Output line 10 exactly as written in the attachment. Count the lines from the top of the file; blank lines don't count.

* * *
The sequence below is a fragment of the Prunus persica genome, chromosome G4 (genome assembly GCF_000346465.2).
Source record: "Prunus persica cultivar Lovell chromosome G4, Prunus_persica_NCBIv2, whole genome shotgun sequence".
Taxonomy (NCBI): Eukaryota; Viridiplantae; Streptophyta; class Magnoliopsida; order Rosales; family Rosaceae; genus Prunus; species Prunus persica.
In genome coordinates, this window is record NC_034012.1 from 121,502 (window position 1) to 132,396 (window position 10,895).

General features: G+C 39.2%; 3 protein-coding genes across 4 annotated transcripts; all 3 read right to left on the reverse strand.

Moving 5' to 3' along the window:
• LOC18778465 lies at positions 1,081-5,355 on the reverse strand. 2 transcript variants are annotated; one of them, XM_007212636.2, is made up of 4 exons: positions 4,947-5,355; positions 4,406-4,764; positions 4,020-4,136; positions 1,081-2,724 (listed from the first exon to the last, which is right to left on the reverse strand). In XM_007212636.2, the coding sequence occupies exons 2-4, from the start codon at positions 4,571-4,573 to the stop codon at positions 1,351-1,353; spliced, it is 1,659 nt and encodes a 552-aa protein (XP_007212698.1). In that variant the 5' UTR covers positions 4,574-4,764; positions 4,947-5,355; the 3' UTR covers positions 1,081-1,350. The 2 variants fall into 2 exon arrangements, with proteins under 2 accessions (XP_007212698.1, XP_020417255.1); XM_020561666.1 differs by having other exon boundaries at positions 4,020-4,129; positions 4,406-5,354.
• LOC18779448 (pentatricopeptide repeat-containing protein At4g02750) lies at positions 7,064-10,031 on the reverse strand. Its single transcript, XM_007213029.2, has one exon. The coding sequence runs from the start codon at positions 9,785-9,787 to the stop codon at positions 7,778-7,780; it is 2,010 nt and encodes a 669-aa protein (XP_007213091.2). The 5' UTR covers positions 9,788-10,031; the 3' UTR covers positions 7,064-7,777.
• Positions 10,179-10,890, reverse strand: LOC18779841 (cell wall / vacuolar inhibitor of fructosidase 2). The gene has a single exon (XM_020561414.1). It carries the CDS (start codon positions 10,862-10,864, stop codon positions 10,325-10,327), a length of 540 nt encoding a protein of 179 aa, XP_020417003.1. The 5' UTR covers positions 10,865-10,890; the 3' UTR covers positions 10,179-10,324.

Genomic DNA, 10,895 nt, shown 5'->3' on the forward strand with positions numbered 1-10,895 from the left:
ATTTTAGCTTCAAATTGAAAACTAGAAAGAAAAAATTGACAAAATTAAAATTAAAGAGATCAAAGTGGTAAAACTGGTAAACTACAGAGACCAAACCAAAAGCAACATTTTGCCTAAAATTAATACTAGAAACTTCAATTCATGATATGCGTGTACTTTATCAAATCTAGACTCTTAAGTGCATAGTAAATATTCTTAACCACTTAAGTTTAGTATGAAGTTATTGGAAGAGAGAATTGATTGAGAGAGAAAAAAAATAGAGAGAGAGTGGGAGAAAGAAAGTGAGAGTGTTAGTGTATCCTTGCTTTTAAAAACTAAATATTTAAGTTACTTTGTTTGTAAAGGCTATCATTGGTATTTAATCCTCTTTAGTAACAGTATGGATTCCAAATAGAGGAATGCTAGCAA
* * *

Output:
Genomic DNA, 10,895 nt, shown 5'->3' on the forward strand with positions numbered 1-10,895 from the left: